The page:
It is absolutely abhorrent to believe that she should be condemned to die based on a short video -- as you have. 

How many times does it have to be pointed out that police are biased, dishonest, and actively violent towards non-police and particularly PoC? Yet, we trust this gang to properly ascertain whether they should use lethal force?

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Posted (edited)
1 hour ago, Week said:

We get it. You believe -- the shooting was justified >> training is shoot to kill (shoot to stop is a euphemism) >> Ma'Khia Bryant was killed -- you believe she deserved to be killed. 

No, I don’t believe a child deserved to be killed.

I believe an officer has a duty to protect others from the possibility of being killed in whatever way is most proficient way possible.

1 hour ago, Week said:

It is absolutely abhorrent to believe that she should be condemned to die based on a short video -- as you have. 

How many times does it have to be pointed out that police are biased, dishonest, and actively violent towards non-police and particularly PoC? Yet, we trust this gang to properly ascertain whether they should use lethal force?

What detail prior to this video would actually get you to see the shooting not being unequivocally murder?

What thing besides the video of trying to stab someone seconds before she was shot would do that?

How many times does it have to be pointed out to you that not every police killing is equal?

That had the officer not shot, Bryant could have stabbed possibly  even killed someone?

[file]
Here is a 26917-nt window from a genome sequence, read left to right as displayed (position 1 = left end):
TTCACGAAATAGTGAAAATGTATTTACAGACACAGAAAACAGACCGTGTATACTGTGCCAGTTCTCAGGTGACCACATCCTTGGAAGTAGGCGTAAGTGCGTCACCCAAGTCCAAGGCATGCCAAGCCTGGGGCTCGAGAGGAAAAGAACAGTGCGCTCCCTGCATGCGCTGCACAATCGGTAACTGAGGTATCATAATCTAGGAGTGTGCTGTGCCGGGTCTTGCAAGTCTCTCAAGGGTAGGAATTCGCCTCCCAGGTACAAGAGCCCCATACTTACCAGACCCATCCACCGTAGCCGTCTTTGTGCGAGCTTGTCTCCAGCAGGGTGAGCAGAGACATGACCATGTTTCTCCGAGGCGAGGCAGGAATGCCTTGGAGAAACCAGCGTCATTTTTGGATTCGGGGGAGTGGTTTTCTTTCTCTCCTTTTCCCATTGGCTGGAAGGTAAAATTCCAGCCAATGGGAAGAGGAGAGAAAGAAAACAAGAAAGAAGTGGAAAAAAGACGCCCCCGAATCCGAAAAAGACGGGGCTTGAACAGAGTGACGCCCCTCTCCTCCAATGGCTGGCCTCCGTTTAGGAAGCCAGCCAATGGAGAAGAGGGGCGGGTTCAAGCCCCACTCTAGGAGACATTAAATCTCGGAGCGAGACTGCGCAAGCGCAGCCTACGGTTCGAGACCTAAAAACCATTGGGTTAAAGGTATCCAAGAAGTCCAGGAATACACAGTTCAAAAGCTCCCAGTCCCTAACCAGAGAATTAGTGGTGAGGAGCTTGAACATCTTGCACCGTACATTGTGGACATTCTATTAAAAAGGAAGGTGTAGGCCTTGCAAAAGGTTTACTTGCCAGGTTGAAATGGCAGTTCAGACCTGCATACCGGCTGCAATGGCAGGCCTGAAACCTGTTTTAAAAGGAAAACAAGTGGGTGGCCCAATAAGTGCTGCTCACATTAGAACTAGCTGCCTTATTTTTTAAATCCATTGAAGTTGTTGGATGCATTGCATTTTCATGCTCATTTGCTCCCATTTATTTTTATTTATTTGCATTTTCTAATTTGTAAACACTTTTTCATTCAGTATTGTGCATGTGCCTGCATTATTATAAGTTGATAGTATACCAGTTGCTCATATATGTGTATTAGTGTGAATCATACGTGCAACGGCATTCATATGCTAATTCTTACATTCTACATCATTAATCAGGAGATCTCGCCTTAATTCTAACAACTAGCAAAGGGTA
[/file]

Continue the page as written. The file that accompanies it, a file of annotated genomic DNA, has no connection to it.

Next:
Edited by Varysblackfyre321

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Seeing him talking to her first?  Seeing him get between her and the other kid?  Remember he's a trained sharp shooter so surely he could have hit her in the shoulder or something IF he had to shoot.  O all kinds of things would show he isn't actually a murderer like Chauvin and so many others are.

 

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1 hour ago, Varysblackfyre321 said:

where there’s someone who’s posing an immediate grave danger someone else with a deadly weapon, there’s no significant time (meaning literal seconds) to try disarm the person or even deesclate.

I just don't see that killing someone is necessarily going to be that much faster than incapacitating them. At close range and on an unprotected target, the difference should be negligible - and highly unlikely to change the outcome.
In fact, for better or for worse, I could easily imagine situations in which police officiers might be willing to shoot a stun gun faster than a firearm.